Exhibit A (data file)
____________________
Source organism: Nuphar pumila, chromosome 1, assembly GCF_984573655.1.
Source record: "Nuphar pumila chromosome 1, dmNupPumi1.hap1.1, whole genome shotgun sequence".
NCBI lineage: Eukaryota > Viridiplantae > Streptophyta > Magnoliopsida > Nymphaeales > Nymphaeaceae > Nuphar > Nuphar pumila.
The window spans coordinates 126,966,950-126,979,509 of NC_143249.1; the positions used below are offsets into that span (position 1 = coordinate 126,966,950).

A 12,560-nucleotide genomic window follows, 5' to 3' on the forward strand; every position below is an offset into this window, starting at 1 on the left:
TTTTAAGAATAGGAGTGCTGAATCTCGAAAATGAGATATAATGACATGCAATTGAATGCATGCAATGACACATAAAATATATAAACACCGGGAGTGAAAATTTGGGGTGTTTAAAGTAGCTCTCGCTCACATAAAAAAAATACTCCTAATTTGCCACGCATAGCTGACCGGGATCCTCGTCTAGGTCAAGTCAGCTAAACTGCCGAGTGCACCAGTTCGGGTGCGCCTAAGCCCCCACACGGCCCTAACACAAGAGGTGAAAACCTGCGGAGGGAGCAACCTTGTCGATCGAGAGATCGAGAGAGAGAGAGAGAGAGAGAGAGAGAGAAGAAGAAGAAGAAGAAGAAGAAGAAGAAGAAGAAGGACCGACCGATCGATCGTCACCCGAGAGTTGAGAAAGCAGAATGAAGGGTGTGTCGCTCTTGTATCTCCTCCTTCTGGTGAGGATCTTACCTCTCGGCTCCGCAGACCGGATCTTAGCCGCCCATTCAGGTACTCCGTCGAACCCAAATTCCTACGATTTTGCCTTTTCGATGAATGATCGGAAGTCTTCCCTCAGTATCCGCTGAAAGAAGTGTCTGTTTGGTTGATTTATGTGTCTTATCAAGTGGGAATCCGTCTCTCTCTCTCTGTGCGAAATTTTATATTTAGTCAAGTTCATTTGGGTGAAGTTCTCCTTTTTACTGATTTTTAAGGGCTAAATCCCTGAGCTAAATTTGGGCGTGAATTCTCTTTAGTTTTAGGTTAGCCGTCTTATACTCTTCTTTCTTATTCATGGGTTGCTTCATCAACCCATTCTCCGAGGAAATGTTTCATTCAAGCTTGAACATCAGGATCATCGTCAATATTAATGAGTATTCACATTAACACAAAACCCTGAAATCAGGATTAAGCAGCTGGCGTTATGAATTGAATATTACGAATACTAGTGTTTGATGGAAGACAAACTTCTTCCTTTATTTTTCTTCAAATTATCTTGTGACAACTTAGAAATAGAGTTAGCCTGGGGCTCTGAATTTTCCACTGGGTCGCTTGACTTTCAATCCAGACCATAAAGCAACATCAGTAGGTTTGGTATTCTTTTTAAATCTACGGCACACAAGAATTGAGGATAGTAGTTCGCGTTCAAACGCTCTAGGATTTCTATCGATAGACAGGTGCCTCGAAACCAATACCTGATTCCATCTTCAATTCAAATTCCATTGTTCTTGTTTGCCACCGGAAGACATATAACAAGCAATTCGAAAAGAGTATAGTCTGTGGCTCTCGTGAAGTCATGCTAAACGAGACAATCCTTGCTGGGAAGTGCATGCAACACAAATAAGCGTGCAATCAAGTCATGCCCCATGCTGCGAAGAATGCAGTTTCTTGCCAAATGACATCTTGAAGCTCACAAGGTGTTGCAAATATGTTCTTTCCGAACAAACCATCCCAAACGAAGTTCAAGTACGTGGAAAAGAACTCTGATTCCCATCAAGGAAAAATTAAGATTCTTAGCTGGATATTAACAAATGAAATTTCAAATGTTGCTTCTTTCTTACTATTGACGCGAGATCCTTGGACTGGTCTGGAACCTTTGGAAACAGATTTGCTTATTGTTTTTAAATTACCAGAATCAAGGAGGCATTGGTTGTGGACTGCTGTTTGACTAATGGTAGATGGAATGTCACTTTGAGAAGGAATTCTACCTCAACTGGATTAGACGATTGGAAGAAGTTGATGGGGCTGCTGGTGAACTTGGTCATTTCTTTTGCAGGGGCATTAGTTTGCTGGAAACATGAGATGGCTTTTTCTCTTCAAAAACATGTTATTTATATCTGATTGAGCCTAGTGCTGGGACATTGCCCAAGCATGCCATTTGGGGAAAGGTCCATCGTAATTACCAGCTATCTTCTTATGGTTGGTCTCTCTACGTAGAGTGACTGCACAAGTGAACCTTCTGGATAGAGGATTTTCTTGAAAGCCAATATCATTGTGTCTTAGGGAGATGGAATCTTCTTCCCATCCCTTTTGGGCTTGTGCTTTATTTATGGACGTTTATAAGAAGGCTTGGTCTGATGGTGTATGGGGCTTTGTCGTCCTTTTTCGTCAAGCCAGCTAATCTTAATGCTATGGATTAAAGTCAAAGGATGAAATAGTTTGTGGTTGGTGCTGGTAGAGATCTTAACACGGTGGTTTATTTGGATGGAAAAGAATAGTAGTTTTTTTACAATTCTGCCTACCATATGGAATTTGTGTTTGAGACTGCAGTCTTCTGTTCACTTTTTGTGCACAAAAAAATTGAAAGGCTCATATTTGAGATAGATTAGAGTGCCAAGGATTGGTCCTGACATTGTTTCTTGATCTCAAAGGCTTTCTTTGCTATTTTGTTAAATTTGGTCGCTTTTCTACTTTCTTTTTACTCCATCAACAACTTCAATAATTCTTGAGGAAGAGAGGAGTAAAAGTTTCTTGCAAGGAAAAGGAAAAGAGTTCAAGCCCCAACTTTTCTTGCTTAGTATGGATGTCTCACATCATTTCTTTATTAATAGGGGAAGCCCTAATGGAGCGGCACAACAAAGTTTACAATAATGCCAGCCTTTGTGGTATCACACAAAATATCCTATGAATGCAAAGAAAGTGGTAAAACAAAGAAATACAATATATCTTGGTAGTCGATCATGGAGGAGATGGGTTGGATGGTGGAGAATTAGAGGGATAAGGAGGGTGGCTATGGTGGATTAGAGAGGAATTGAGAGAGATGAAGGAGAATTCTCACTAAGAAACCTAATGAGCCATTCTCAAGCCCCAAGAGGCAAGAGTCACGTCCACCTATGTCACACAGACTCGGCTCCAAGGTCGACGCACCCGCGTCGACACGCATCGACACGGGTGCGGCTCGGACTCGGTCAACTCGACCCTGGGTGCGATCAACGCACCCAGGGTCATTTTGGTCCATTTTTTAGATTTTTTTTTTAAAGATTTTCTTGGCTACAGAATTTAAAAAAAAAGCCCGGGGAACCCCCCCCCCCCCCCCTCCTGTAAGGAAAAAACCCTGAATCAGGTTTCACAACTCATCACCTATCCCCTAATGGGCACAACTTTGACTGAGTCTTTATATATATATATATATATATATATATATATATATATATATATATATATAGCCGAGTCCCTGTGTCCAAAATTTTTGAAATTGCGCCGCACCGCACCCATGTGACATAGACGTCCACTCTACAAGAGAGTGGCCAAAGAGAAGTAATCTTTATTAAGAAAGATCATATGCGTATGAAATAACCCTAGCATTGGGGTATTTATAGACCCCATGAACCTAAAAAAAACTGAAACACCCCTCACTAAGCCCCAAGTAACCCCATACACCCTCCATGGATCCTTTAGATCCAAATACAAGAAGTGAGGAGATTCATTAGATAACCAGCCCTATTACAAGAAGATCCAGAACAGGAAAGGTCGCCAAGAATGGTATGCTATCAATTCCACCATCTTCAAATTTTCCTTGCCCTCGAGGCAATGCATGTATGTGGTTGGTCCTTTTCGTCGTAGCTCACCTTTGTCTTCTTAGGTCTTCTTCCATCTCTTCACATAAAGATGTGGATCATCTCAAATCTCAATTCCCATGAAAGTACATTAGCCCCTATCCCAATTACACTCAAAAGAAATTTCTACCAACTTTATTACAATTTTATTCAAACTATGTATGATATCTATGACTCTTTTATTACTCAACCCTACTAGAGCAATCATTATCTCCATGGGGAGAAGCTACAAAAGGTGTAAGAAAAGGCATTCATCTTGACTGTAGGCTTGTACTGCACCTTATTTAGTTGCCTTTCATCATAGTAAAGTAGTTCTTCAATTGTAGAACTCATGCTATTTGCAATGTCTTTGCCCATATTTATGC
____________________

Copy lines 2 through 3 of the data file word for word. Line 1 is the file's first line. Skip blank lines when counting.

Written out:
Source record: "Nuphar pumila chromosome 1, dmNupPumi1.hap1.1, whole genome shotgun sequence".
NCBI lineage: Eukaryota > Viridiplantae > Streptophyta > Magnoliopsida > Nymphaeales > Nymphaeaceae > Nuphar > Nuphar pumila.